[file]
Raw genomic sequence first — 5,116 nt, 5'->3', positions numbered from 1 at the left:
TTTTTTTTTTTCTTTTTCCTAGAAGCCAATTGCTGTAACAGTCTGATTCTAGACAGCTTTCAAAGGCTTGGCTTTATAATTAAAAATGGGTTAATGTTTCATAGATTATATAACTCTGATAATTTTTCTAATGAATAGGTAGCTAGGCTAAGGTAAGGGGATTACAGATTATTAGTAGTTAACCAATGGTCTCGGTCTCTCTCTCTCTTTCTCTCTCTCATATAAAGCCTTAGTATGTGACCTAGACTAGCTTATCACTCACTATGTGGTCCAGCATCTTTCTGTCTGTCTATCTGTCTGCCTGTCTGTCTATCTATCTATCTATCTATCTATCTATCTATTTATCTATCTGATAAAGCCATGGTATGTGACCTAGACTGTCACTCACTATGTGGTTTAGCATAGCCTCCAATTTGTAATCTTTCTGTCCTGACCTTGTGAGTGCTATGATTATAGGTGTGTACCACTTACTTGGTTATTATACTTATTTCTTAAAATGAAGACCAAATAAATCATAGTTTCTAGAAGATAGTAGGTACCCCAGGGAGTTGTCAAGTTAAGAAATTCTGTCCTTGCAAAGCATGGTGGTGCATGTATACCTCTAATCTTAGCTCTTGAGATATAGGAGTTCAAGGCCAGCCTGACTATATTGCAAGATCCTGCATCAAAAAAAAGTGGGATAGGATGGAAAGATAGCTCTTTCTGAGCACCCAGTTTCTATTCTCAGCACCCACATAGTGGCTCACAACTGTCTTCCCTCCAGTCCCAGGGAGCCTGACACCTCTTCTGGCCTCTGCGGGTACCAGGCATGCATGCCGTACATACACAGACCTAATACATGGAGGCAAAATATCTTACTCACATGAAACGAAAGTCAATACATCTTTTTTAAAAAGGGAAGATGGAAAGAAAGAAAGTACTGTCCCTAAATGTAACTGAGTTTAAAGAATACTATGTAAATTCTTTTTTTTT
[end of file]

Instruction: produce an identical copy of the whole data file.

Raw genomic sequence first — 5,116 nt, 5'->3', positions numbered from 1 at the left:
TTTTTTTTTTTCTTTTTCCTAGAAGCCAATTGCTGTAACAGTCTGATTCTAGACAGCTTTCAAAGGCTTGGCTTTATAATTAAAAATGGGTTAATGTTTCATAGATTATATAACTCTGATAATTTTTCTAATGAATAGGTAGCTAGGCTAAGGTAAGGGGATTACAGATTATTAGTAGTTAACCAATGGTCTCGGTCTCTCTCTCTCTTTCTCTCTCTCATATAAAGCCTTAGTATGTGACCTAGACTAGCTTATCACTCACTATGTGGTCCAGCATCTTTCTGTCTGTCTATCTGTCTGCCTGTCTGTCTATCTATCTATCTATCTATCTATCTATCTATTTATCTATCTGATAAAGCCATGGTATGTGACCTAGACTGTCACTCACTATGTGGTTTAGCATAGCCTCCAATTTGTAATCTTTCTGTCCTGACCTTGTGAGTGCTATGATTATAGGTGTGTACCACTTACTTGGTTATTATACTTATTTCTTAAAATGAAGACCAAATAAATCATAGTTTCTAGAAGATAGTAGGTACCCCAGGGAGTTGTCAAGTTAAGAAATTCTGTCCTTGCAAAGCATGGTGGTGCATGTATACCTCTAATCTTAGCTCTTGAGATATAGGAGTTCAAGGCCAGCCTGACTATATTGCAAGATCCTGCATCAAAAAAAAGTGGGATAGGATGGAAAGATAGCTCTTTCTGAGCACCCAGTTTCTATTCTCAGCACCCACATAGTGGCTCACAACTGTCTTCCCTCCAGTCCCAGGGAGCCTGACACCTCTTCTGGCCTCTGCGGGTACCAGGCATGCATGCCGTACATACACAGACCTAATACATGGAGGCAAAATATCTTACTCACATGAAACGAAAGTCAATACATCTTTTTTAAAAAGGGAAGATGGAAAGAAAGAAAGTACTGTCCCTAAATGTAACTGAGTTTAAAGAATACTATGTAAATTCTTTTTTTTT